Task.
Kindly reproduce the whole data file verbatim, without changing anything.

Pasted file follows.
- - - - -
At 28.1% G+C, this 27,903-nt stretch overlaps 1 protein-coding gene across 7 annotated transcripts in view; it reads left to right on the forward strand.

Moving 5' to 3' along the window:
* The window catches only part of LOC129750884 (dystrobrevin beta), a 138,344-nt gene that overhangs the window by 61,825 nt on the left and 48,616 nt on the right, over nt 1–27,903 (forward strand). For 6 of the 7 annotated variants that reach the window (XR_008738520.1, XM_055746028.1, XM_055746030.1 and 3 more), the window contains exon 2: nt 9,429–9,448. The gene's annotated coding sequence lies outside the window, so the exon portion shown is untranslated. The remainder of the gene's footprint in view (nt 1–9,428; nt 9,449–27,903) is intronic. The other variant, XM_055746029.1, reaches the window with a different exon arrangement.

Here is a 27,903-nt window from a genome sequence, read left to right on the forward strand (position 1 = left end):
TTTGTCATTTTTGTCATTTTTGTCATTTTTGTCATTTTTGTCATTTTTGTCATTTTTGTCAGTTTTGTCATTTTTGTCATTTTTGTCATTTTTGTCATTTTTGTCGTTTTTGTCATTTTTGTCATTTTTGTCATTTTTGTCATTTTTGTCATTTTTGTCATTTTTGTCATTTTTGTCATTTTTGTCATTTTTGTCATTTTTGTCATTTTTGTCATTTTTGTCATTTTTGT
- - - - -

At 28.1% G+C, this 27,903-nt stretch overlaps 1 protein-coding gene across 7 annotated transcripts in view; it reads left to right on the forward strand.

Moving 5' to 3' along the window:
* The window catches only part of LOC129750884 (dystrobrevin beta), a 138,344-nt gene that overhangs the window by 61,825 nt on the left and 48,616 nt on the right, over nt 1–27,903 (forward strand). For 6 of the 7 annotated variants that reach the window (XR_008738520.1, XM_055746028.1, XM_055746030.1 and 3 more), the window contains exon 2: nt 9,429–9,448. The gene's annotated coding sequence lies outside the window, so the exon portion shown is untranslated. The remainder of the gene's footprint in view (nt 1–9,428; nt 9,449–27,903) is intronic. The other variant, XM_055746029.1, reaches the window with a different exon arrangement.

Here is a 27,903-nt window from a genome sequence, read left to right on the forward strand (position 1 = left end):
TTTGTCATTTTTGTCATTTTTGTCATTTTTGTCATTTTTGTCATTTTTGTCATTTTTGTCAGTTTTGTCATTTTTGTCATTTTTGTCATTTTTGTCATTTTTGTCGTTTTTGTCATTTTTGTCATTTTTGTCATTTTTGTCATTTTTGTCATTTTTGTCATTTTTGTCATTTTTGTCATTTTTGTCATTTTTGTCATTTTTGTCATTTTTGTCATTTTTGTCATTTTTGT